“Some of the Smartest Minds in Real Estate” and Other Horror Stories
Jotham Sederstrom July 25, 2012, 7:15 a.m.
Almost every broker you speak with will tell you that they have the most extensive database of buyers for any given property on any given day, and that they will expose the deal to a universe full of prospective buyers.
They will boast about how wide their firm’s reach is and how important it is that you list with them in order to tap into their treasure chest of clandestine investors. Be it international, national, local or targeted, only they have access to the plethora of buyers every property must be seen by in order to garner a competitive atmosphere for bidding up the price on the market.
Almost every buyer you speak with will tell you that they prefer not to chase market deals, because the perception is that they have been picked over, shopped to death and cheapened by overexposure. Very few buyers will admit that they actually like to look at a property that everyone else is reviewing. Some will even whisper that they only want to view “virgin” deals.
Almost every seller you speak with will tell you that they just want the highest price.
So how do you reconcile all these factions into a successful sale?
A market deal is a property dressed up in a smoking hot gown and placed on the mass-market catwalk for all to see. Its flaws are airbrushed, and it is paraded as the “deal of the day.” It is the easiest and most common method of selling vanilla properties.
The philosophy to this approach is that it exposes the asset to a large audience in hopes that competitive bidding will ensue and heady bidders will be seduced in the moment, consequently bidding up the price.
So if the prevalent thinking among the majority of potential buyers is not to participate, is the seller really getting the highest price? Understanding these challenges is important in the matter of reaching the right audience. In order to maximize bids and achieve the highest price, a broker must understand the asset, as well as the market’s complexities.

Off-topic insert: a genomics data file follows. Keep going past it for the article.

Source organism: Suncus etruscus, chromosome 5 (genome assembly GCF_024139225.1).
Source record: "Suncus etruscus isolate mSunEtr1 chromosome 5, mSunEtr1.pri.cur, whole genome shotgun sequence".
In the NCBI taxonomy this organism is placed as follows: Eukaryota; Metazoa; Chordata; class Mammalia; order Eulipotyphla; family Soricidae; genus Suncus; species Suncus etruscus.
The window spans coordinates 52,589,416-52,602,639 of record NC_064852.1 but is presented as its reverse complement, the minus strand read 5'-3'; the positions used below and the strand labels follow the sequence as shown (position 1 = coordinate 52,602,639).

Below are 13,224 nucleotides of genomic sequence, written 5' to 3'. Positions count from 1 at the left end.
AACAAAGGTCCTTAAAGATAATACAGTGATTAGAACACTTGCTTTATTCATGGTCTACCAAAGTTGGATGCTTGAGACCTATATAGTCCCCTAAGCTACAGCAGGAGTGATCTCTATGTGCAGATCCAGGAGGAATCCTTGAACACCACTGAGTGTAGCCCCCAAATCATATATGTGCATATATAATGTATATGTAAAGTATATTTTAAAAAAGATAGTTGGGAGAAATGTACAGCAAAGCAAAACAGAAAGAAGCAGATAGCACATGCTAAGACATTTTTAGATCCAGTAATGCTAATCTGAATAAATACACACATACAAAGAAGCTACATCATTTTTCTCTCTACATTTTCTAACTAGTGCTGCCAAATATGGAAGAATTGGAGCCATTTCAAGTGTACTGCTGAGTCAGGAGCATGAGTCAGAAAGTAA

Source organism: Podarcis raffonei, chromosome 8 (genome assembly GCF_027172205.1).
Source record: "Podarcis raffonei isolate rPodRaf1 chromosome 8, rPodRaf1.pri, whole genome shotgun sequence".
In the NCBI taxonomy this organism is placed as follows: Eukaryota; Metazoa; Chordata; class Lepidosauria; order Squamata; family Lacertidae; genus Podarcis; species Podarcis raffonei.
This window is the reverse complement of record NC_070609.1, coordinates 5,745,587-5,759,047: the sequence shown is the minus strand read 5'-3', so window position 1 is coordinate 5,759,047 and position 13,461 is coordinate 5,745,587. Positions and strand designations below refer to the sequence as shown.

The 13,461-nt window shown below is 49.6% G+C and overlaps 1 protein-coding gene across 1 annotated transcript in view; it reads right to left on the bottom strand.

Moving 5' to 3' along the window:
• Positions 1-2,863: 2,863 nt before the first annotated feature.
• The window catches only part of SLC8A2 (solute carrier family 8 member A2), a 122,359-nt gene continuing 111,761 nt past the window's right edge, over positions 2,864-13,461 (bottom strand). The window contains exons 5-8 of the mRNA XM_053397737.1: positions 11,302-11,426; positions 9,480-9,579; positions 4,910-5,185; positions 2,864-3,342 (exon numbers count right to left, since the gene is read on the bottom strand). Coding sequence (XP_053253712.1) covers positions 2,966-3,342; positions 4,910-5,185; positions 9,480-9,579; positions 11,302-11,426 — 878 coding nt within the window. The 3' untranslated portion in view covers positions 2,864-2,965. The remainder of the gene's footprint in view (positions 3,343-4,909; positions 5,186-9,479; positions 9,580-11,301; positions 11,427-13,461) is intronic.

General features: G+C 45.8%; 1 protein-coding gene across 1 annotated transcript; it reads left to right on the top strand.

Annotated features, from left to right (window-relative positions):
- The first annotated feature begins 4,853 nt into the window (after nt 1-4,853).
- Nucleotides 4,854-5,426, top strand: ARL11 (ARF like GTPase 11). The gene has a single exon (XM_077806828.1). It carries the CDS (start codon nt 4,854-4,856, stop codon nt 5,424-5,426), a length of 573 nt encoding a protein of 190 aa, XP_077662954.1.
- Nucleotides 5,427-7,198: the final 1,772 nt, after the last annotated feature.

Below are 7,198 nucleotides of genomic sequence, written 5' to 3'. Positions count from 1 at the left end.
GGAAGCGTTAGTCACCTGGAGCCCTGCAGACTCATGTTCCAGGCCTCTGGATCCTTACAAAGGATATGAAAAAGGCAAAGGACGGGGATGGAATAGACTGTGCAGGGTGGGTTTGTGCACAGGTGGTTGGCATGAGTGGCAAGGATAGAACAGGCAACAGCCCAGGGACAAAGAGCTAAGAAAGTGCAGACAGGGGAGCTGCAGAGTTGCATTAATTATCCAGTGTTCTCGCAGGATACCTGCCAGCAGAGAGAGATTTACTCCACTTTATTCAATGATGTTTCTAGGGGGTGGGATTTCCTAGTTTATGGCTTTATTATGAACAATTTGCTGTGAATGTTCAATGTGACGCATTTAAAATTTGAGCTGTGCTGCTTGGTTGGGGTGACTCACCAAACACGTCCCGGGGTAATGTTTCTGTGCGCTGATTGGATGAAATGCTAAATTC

One active investor complained to me that after spending thousands of dollars on attorneys, due diligence, engineers and architects in order to participate in a market deal, the seller accepted an offer to lease the property instead of selling it. It was clear that the broker handling this property didn’t properly understand the seller’s needs.
Other potential problems arise when a bidder offers a high price because he or she got caught up in the momentum of competition and then realize they overpaid.
As one active buyer who no longer participates in on-market bidding said, “How do you congratulate yourself when you’ve outbid some of the smartest minds in real estate?” He eventually pulled out of the market deal he bid on, leaving the broker scrambling to find another buyer—one who consequently closed at a lower price.
Another very aggressive bidder confessed that he offers top prices merely to get into a strategic position, steering away all the competition, and then ultimately chips away at the price through various excuses. His advantage is that if the seller returns the property to the market, it may be perceived as flawed and devalued. The heightened level of exposure can hurt the chances of getting a higher price in the next round.
Some purchasers who opt to participate only in off-market transactions believe that they have an opportunity to negotiate a transaction in a private environment. If the deal is complicated, sensitive, unusual or problematic, many sellers prefer the off-market route, targeting a handful of selective and qualified candidates with experience in the issues involved.
Contrary to what some brokers believe, off-market deals actually do attract higher pricing by those hoping to secure an asset that is unique or desirable to them. There is a fast-growing population of investors who will pay up for an off-market deal even if it is aggressively overpriced, just to secure an off-market deal.
Meanwhile, there are buyers who will try to stall a deal from going on-market so that they may benefit from an uneducated seller and secure a below-market price. This is why it is crucial to engage a maverick broker who is experienced in both strategies and can nimbly and expertly navigate the playing field.
Balancing the two methods requires skill and precision. The right broker must be capable of utilizing both techniques. By customizing a marketing approach suited to the asset and to the seller’s tolerance for attention, exposure and privacy, a truly great broker will be successful in optimizing the highest value. When choosing a marketing method, remember: one size does not fit all.
Adelaide Polsinelli is a veteran real estate professional with more than 25 years of real estate brokerage experience. She is senior director at Eastern Consolidated, an investment sales firm in New York.